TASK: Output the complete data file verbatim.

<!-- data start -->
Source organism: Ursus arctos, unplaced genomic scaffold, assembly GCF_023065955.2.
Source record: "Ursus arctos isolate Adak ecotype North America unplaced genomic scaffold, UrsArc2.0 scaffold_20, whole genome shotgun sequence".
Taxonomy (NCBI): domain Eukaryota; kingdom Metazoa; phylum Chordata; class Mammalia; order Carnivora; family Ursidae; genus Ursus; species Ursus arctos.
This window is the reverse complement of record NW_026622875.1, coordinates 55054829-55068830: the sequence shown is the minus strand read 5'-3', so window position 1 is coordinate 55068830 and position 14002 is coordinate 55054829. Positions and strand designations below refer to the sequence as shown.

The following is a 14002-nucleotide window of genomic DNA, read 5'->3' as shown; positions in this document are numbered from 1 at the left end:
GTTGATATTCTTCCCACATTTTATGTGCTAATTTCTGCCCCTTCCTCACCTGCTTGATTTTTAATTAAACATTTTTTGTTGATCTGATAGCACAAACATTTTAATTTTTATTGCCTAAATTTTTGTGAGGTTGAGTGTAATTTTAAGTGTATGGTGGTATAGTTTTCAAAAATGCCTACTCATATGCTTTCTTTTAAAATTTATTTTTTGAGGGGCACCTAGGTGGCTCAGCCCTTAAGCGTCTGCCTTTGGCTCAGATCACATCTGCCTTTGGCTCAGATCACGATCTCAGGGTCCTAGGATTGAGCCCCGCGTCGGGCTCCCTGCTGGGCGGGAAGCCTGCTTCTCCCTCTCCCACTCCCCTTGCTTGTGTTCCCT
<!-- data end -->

Source organism: Ursus arctos, unplaced genomic scaffold, assembly GCF_023065955.2.
Source record: "Ursus arctos isolate Adak ecotype North America unplaced genomic scaffold, UrsArc2.0 scaffold_20, whole genome shotgun sequence".
Taxonomy (NCBI): domain Eukaryota; kingdom Metazoa; phylum Chordata; class Mammalia; order Carnivora; family Ursidae; genus Ursus; species Ursus arctos.
This window is the reverse complement of record NW_026622875.1, coordinates 55054829-55068830: the sequence shown is the minus strand read 5'-3', so window position 1 is coordinate 55068830 and position 14002 is coordinate 55054829. Positions and strand designations below refer to the sequence as shown.

The following is a 14002-nucleotide window of genomic DNA, read 5'->3' as shown; positions in this document are numbered from 1 at the left end:
GTTGATATTCTTCCCACATTTTATGTGCTAATTTCTGCCCCTTCCTCACCTGCTTGATTTTTAATTAAACATTTTTTGTTGATCTGATAGCACAAACATTTTAATTTTTATTGCCTAAATTTTTGTGAGGTTGAGTGTAATTTTAAGTGTATGGTGGTATAGTTTTCAAAAATGCCTACTCATATGCTTTCTTTTAAAATTTATTTTTTGAGGGGCACCTAGGTGGCTCAGCCCTTAAGCGTCTGCCTTTGGCTCAGATCACATCTGCCTTTGGCTCAGATCACGATCTCAGGGTCCTAGGATTGAGCCCCGCGTCGGGCTCCCTGCTGGGCGGGAAGCCTGCTTCTCCCTCTCCCACTCCCCTTGCTTGTGTTCCCT